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As federally sponsored student-loan giant Sallie Mae prepares to go private, it’s squeezing every last penny from student borrowers while opening up scads of new businesses. How can you protect yourself?
By CATHERINE TUMBER  |  July 25, 2011

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This article originally appeared in the November 28, 2003 issue of the Boston Phoenix.

If you have had to borrow money to pay for school, chances are good you've borrowed from Sallie Mae, the largest student-loan company in the US, which currently handles between 40 and 45 percent of the business. Even if you haven't borrowed from Sallie Mae, chances are good you'll be dealing with the company in the future: part of the loan giant's business involves buying out loans from smaller companies. And if you're dealing with Sallie Mae, chances are you could be heading for serious financial trouble and not even know it.

Interviews with 22 consumer-finance attorneys, plaintiffs in lawsuits against Sallie Mae, consumer advocates, and higher-education experts show that Sallie Mae engages routinely in questionable business practices. Borrowers are charged excessive and undisclosed late fees. Aggressive collection tactics are employed against borrowers who have been unable to resolve billing disputes with Sallie Mae — which is, by industry standards, unresponsive to questions and complaints. And the company prevents many of its borrowers from consolidating loans with anyone else but Sallie Mae — which doesn't always offer the lowest interest rates.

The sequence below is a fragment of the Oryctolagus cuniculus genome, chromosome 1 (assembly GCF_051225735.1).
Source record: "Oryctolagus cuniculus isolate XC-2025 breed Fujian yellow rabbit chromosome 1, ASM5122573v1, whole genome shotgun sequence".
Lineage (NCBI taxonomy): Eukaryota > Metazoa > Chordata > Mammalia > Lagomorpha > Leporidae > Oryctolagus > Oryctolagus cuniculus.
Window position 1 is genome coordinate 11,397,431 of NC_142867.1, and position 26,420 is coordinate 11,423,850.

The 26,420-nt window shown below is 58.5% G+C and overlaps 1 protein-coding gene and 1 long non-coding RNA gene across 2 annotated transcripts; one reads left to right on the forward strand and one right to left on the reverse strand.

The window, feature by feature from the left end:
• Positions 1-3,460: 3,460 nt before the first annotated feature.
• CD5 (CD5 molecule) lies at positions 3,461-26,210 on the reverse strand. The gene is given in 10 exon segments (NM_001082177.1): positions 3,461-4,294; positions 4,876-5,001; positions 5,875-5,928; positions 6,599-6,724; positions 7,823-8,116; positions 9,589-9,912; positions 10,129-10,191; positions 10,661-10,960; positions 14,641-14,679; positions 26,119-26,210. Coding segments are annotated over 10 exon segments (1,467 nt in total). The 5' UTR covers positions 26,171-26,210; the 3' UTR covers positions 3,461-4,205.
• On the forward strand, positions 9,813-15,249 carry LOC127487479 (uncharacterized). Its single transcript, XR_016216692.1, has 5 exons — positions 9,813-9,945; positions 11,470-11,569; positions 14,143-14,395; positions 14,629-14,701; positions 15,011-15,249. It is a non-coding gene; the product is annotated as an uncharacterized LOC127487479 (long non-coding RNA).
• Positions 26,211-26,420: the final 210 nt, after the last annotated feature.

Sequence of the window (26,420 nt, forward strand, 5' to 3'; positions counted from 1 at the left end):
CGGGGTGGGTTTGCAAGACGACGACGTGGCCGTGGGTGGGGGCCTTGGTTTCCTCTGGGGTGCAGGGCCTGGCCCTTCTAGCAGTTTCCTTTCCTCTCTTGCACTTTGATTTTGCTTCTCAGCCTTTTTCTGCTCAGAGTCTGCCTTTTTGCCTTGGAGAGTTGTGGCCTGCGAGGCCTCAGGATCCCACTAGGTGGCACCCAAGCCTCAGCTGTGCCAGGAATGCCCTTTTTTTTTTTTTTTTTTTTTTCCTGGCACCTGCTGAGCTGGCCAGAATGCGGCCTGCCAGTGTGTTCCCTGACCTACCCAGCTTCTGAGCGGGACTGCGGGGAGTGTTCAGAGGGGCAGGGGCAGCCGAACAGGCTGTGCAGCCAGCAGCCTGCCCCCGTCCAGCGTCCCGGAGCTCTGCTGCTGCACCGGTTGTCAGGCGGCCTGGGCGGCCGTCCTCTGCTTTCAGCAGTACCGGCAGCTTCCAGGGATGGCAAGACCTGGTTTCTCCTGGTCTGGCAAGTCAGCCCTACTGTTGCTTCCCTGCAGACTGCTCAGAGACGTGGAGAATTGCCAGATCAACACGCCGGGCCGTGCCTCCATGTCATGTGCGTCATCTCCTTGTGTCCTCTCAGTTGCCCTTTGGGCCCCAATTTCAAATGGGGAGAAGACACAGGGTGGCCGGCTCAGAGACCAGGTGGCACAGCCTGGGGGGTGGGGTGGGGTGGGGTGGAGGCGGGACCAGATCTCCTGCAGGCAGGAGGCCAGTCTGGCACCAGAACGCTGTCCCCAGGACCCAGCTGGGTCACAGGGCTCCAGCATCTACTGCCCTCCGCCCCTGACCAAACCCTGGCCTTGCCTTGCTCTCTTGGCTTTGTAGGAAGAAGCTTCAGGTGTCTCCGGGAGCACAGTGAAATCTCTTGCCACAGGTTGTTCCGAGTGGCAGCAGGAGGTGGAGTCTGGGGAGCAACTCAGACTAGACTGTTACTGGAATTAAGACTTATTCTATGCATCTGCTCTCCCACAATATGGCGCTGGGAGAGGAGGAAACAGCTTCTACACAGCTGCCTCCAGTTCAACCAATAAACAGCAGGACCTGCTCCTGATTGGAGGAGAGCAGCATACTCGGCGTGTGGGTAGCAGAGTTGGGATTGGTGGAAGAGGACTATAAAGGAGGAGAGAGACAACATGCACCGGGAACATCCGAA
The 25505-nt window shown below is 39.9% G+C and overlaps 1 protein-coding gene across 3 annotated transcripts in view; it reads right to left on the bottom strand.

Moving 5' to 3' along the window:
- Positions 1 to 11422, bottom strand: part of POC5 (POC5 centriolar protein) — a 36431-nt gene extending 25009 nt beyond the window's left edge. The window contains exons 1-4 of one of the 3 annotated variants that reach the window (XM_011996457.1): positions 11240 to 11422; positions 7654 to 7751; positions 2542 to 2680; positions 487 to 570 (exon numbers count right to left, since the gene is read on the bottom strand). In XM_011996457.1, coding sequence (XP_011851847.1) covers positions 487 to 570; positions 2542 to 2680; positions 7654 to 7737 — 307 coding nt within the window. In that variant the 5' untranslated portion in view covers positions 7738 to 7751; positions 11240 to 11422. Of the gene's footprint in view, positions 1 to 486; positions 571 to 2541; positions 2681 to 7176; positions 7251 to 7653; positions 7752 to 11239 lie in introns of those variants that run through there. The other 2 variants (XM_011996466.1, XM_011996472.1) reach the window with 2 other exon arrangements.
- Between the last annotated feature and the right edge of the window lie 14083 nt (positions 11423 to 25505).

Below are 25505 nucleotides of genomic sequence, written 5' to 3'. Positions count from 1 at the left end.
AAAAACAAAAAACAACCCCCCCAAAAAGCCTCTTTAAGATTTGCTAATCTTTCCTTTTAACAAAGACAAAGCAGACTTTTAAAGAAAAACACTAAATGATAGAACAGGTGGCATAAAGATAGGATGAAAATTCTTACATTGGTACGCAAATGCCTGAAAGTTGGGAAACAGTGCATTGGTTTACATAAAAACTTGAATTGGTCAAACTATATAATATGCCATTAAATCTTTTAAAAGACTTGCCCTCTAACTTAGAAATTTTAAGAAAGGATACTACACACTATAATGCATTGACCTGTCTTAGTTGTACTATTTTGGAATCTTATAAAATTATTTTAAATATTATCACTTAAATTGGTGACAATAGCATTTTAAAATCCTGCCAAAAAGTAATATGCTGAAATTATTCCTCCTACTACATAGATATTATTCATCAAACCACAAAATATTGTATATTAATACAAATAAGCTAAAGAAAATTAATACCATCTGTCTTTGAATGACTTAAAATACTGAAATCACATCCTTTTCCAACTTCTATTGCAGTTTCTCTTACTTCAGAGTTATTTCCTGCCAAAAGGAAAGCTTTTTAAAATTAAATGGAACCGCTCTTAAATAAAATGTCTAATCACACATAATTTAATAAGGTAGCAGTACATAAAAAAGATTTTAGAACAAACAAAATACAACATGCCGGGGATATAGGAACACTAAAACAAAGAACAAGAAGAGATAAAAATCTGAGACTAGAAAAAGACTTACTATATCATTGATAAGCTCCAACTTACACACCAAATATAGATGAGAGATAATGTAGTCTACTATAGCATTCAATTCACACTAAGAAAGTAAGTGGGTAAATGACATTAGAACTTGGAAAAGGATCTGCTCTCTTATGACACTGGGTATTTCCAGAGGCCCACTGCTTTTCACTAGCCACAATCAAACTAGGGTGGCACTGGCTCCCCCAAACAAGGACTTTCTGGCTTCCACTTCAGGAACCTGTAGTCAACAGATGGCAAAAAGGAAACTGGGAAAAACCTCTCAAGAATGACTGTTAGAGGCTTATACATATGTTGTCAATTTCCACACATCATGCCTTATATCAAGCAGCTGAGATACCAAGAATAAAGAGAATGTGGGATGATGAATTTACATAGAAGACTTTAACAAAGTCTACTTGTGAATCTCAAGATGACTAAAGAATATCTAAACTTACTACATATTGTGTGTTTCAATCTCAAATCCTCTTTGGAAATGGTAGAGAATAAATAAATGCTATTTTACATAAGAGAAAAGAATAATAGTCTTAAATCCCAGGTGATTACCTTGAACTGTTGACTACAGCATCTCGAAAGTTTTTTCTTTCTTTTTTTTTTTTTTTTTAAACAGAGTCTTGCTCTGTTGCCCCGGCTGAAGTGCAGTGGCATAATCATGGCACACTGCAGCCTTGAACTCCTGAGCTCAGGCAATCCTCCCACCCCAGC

In addition, more than a million borrowers have seen their monthly payments increased by as much as $100 or more, due to what the company describes as a computer-software glitch, and will see their overall payoff amount increased if they want to extend their loans to keep their monthly payments level. Moreover, tens of thousands of students enrolled in failed, improperly licensed computer-training schools are being held accountable for their loans — even though student lenders are required by law to make sure the schools they loan to are properly licensed. Even worse, these borrowers have no right to seek relief from the courts.

The frequent use of such aggressive tactics, combined with the company's relative unreceptiveness to borrowers' complaints, has led many experts to wonder whether these methods, taken together, have become policy with the multi-billion-dollar lender. After all, the company stands to profit not only directly from these practices, but also by throwing students into default. That's because borrowers of federally guaranteed student loans (issued through the Federal Family Education Loan Program, or FFELP) who have fallen on hard times can only under rare circumstances discharge student-loan debt if they file for bankruptcy. Usually, they must default, which not only carries harsher long-term penalties for borrowers than bankruptcy does, but guarantees lenders like Sallie Mae full compensation. Furthermore, Sallie Mae has recently gone into the debt-collection business, which means it can reap even more interest and fees of up to 20 percent of the balance from defaulted borrowers.

Sallie Mae's business practices have come under close scrutiny in the last month. The cover story of the October 27 US News and World Report documents the deals federally guaranteed student-loan leaders are making in increasing numbers with colleges and universities to get them to market their loans exclusively, at the expense of federal direct-loan programs that are cheaper for students and taxpayers alike. Sallie Mae is featured in the report, titled "Big Money on Campus: How Taxpayers Are Getting Scammed by Student Loans." As a result of the article, US Representative George Miller of California, the senior Democrat on the House Committee on Education and the Workforce, has called for hearings investigating the Department of Education's oversight of the federally guaranteed student-loan business. (See "Patching Up the Regulatory Cracks," further in this article.)

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